Peter Daigle: So once you get beyond that, and realize that there is hope with a fresh start, and you’re not bogged down in the emotional trap of shame, you’ll be fine. Lots of famous people, Lincoln, Grant, Henry Ford, Mark Twain, Walt Disney, they’ve all had to file bankruptcy. So you’re not alone, you’re in company with people who have made a success for themselves. When it’s all over, you’re gonna stand up, dust yourself off, and then just decide if there was something you could’ve done differently throughout the process, you can do it. Otherwise, just get your fresh start, and get on with your life.
Katherine: I like a lot of what you said, and I’m taking notes as you go. I was trying to be quiet, I didn’t interrupt anything, so I hope that didn’t throw you off. I know normally I’m like in there, in there. But you talk about bankruptcy, and you may have said this before, but I am not certain. You said that bankruptcy could have saved marriages. Now I’m like what, save a relationship? And it makes sense, because when I talk with people, attorneys, about divorces, one of the number one reasons people get divorced is finances. It fits together.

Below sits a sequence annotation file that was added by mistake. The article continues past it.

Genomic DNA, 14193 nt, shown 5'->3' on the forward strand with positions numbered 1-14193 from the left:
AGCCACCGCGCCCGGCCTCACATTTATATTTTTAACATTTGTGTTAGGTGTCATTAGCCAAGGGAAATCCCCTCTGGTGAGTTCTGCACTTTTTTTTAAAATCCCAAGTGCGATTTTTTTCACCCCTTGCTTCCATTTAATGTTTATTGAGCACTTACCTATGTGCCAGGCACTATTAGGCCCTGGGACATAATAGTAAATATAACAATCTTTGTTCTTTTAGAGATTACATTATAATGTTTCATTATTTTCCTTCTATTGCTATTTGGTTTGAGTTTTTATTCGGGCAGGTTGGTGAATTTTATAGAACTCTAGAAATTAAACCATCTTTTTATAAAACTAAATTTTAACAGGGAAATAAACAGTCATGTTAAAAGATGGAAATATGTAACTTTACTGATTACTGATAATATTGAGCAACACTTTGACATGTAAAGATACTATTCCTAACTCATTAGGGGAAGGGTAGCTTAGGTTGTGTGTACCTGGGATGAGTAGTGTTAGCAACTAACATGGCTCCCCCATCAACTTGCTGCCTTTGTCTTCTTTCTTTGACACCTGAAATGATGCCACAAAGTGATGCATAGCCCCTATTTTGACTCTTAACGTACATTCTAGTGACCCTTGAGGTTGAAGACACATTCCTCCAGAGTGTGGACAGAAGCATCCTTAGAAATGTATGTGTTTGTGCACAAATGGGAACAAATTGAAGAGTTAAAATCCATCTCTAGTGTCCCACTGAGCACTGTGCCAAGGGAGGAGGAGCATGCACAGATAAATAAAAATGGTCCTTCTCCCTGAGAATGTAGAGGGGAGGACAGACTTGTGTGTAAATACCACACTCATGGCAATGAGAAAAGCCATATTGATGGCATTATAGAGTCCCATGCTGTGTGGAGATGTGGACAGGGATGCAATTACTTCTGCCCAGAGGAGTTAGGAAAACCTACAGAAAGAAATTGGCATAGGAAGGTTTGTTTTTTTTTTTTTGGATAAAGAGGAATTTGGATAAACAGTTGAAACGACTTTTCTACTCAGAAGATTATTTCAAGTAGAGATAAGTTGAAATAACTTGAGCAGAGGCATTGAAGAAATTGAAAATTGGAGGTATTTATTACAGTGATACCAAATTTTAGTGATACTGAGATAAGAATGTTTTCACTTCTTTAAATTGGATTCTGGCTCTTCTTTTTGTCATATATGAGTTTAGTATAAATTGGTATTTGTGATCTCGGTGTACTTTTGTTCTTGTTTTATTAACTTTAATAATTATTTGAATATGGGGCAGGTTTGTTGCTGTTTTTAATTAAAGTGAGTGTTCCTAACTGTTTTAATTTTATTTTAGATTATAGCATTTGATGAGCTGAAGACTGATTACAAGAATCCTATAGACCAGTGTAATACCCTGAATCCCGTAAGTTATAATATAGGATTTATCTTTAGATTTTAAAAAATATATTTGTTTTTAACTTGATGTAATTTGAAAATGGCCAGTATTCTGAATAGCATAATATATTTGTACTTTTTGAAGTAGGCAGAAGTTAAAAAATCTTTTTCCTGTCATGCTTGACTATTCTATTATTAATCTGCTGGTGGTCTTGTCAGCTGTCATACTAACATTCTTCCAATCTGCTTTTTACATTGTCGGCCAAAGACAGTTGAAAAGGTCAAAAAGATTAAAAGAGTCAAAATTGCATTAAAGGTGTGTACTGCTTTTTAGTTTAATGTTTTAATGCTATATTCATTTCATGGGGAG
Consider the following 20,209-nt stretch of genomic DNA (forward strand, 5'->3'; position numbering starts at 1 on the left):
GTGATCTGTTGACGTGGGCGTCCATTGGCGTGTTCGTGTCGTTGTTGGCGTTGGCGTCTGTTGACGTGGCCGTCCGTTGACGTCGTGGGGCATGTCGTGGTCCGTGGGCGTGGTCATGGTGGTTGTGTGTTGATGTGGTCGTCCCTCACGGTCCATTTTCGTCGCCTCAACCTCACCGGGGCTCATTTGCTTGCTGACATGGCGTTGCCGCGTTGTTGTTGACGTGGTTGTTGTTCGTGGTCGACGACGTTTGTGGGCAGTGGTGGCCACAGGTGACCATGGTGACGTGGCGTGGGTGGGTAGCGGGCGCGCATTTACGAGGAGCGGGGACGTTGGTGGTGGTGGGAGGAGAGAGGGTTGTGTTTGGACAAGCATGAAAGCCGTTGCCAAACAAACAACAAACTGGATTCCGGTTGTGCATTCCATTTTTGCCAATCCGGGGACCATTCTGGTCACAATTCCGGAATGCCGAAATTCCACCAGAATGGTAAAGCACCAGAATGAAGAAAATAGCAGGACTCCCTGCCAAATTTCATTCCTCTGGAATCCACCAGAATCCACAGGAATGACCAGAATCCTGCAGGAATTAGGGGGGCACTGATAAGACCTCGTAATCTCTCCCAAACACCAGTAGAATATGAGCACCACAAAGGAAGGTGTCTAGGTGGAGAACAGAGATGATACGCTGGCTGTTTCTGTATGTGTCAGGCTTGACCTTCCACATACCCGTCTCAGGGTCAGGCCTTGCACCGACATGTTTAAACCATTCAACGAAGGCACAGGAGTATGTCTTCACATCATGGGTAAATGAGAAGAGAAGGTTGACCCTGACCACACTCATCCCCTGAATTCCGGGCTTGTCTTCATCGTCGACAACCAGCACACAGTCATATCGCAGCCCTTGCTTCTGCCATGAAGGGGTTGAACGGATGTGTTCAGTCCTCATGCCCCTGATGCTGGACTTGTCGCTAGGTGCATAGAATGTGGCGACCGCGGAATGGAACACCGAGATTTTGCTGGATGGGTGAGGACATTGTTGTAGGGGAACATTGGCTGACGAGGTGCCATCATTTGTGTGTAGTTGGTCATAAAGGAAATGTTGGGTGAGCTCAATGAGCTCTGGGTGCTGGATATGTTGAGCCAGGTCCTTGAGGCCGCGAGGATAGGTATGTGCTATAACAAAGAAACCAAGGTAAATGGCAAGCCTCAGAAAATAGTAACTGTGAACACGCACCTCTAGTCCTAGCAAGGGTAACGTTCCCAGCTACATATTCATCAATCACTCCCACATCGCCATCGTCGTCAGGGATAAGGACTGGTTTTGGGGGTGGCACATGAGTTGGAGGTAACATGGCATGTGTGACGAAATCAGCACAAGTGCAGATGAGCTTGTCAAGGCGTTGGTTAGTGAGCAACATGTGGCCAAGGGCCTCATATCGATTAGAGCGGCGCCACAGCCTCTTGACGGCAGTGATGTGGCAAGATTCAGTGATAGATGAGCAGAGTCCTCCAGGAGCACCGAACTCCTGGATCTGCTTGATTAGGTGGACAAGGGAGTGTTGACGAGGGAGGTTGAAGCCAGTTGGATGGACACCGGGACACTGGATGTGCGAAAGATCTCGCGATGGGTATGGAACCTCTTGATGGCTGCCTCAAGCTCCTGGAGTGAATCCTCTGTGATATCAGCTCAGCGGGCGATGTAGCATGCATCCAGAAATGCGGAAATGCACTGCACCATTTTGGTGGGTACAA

Peter Daigle: I know. It’s so sad.
Katherine: You gave us reasons why we may find ourselves in these situations. You told us listen, don’t bog yourself down with worrying about who you owe, you need to reset yourself. Worrying about it isn’t gonna fix the problem. So as we’re preparing ourselves for when life happens, when a hardship will come, I think we need to have a card with your name on it. Like an emergency card, you know, break glass in the case of emergency type of thing, so that we know.
Katherine: And I said it in the beginning, and I’m guilty of it too, skipping out on doing the fire drill because I know how to get out of the house. Well do you, because we hadn’t role played, well what if the fire is here or there. So the same thing with our finances. What if the fire in our finances is here, and it’s causing a divide in my relationship. If it’s causing me now not to be able to send money for my children, who I have to pay child support for, or whatever the hardship is that we’re facing.
Katherine: And I know that we as humans think that if I live very carefully, and I do all the right things, that none of this should ever apply to me. However, bad things happen to good people, so how do we prepare. So will you go back … give me an emergency. I’m calling Peter, there’s a fire in my finances, but what should that card look like. Your name, get me out of trouble.